Overcoming Software

Family Values

I wrote a big thread on the company Slack to compare type families: open vs closed vs associated. I also ended up discussing data families, as well, since they are a good complement to type families. I’ll probably edit this further and include it in my book, Production Haskell, but here’s the Slack transcript for now:

An associated type family is an open type family, but with the requirement that it be defined for any type that’s also an instance of the type class. Consider the mono-traversable library. We have:

type family Element o :: Type

class MonoFunctor o where
  omap :: (Element o -> Element o) -> o -> o

class MonoFoldable o where
  ofoldMap :: Monoid m => (Element o -> m) -> o -> m

class (MonoFunctor o, MonoFoldable o) => MonoTraversable o where
  otraverse :: (Applicative f) => (Element o -> f (Element o)) -> o -> f o

If we wanted to put Element as an associated type, like:

class MonoFunctor o where
  type Element o :: Type
  omap :: (Element o -> Element o) -> o -> o

Then we’d be a bit stuck - we need to require class (MonoFunctor o) => MonoFoldable o. This is a stronger requirement than regular Foldable, and that’s a problem. Or we define a separate type family on MonoFoldable. But then - what do we use with MonoTraversable?

If we’re desperate to avoid open type families, then we can work around this by having a dummy class that only carries the type family.

class HasElement o where
   type Element o :: Type

class (HasElement o) => MonoFunctor o where ...
class (HasElement o) => MonoFoldable o where ...
class (MonoFunctor o, MonoFoldable o) => MonoTraversable o where ...

But “a dummy class that only has a type family” seems obviously worse to me than “a type family” :shrug:

The question: “Should I use an open type family or a closed type family?” has an analog to simpler language features: type classes and sum types.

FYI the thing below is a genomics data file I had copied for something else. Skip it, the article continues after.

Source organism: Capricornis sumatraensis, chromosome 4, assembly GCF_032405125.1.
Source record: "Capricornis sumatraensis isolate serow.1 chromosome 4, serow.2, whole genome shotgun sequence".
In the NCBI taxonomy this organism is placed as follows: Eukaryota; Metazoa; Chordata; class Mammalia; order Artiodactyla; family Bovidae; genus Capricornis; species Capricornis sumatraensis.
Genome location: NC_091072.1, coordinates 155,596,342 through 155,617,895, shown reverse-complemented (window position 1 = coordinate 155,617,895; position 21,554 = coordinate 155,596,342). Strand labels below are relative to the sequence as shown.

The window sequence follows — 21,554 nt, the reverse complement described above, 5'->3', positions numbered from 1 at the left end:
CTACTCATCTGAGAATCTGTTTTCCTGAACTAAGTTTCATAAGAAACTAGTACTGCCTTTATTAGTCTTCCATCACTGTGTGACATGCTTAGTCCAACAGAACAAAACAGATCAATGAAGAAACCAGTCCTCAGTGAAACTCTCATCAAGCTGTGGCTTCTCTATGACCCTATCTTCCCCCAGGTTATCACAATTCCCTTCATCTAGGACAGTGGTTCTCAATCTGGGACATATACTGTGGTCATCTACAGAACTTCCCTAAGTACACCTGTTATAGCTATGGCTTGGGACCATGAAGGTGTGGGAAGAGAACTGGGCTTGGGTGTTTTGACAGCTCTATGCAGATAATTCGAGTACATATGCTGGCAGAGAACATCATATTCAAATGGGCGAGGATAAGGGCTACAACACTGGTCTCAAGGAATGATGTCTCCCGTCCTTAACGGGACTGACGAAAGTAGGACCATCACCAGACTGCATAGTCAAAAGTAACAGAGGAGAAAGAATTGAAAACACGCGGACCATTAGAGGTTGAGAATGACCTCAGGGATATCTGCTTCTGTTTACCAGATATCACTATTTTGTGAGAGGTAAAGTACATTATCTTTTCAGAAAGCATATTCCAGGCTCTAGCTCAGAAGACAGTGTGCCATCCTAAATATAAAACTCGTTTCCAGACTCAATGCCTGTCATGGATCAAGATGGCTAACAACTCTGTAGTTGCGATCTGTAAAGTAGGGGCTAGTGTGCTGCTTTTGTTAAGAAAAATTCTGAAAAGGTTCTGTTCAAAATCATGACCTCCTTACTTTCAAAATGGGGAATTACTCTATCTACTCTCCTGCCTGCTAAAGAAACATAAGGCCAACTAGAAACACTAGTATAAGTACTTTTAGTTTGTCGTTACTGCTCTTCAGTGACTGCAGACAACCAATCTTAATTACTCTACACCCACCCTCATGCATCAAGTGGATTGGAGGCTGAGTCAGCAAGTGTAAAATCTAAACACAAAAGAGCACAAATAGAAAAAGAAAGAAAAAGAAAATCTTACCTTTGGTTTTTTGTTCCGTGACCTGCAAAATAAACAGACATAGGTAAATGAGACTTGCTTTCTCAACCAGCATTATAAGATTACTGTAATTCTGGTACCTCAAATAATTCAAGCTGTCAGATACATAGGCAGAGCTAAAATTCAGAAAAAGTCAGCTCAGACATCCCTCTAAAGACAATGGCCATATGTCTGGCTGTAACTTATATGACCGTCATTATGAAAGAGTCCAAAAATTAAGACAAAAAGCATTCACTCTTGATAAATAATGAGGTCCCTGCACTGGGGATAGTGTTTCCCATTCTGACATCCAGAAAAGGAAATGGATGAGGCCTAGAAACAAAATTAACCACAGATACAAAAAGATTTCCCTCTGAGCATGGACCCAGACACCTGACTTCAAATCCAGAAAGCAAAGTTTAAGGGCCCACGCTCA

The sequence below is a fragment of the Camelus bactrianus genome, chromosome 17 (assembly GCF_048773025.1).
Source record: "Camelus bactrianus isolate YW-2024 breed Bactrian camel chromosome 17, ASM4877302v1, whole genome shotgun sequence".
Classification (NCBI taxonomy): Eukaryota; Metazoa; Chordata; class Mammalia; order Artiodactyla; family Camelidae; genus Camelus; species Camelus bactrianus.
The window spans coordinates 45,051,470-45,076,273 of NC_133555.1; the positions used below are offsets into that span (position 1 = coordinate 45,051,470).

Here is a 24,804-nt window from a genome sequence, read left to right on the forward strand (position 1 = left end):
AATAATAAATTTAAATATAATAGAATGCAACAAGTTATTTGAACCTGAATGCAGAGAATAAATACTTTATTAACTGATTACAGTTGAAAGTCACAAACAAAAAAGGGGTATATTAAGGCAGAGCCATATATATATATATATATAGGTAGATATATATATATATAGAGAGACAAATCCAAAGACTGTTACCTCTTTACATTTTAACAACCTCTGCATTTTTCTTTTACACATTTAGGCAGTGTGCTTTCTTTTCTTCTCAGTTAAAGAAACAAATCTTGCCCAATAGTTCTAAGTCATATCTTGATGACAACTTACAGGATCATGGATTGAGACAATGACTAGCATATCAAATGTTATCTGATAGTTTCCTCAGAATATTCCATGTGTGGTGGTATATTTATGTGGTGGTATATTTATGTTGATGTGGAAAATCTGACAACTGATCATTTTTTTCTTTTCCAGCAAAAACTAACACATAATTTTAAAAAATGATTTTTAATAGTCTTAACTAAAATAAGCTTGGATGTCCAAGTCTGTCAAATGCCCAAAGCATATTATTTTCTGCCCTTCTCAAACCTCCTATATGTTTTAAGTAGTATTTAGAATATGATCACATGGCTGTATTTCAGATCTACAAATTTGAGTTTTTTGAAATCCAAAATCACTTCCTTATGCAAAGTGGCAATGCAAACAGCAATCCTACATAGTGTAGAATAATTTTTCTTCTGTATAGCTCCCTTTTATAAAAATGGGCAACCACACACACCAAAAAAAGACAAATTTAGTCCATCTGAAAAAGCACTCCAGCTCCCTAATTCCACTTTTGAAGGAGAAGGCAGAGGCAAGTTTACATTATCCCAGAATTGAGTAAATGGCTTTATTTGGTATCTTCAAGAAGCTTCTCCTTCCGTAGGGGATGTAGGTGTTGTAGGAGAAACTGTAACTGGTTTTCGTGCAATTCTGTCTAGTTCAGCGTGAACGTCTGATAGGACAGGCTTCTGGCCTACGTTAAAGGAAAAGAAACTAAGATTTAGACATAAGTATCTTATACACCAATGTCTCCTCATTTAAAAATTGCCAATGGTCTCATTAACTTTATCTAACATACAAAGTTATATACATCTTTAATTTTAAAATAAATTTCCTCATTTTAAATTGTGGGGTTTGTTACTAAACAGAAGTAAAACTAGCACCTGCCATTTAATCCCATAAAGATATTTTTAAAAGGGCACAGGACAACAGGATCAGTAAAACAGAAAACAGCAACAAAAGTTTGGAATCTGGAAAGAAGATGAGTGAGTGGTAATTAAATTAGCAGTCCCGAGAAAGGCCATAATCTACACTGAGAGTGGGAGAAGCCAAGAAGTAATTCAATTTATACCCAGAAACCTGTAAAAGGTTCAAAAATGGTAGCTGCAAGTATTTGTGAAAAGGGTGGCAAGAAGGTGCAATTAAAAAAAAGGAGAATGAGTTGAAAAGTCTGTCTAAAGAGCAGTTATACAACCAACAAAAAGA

If you want a closed set, you use a sum type. If you want an open set, you use a type class. So if you’re familiar with the trade-offs there, the trade-offs with open/closed type familes are easier to evaluate

A closed set means you can be exhaustive - “every case is handled.” If you’re pattern matching on a datakind, like type family Foo (x :: Bool), then you can know that handling Foo 'True and Foo 'False that you’ve handled all cases. You don’t have to worry that some user is going to add a case and blow things up. (Well, you kinda do, because even closed type families aren’t actually closed, due to stuckness semantics, but, uhhhhh, that’s a bit of very advanced trickery, talk to csongor if you’re curious)

An open set is a way of allowing easy extensibility. So you’re going to accept something of kind Type or possibly a polymorphic kind variable to allow people to define their own types, and their own instances of these types. For example, if I want to associate a type with a string, I can write:

type family TypeString (sym :: Symbol) :: Type

type instance TypeString "Int" = Int
type instance TypeString "Char" = Char

And that lets me run programs at the type level, that end users can extend. Much like you can write a type class and end users can extend your functionality.

But ultimately you need to do something at the value level. Which means you need to take some type information and translate it to the value level. This is precisely what type classes do - they are morally “a function from a type to a value.” We can write a super basic function, like:

typeStringProxy :: Proxy sym -> Proxy (TypeString sm)
typeStringProxy _ = Proxy

But this is still not useful without further classes. The Default class assigns a special value to any type, and we could do something like this: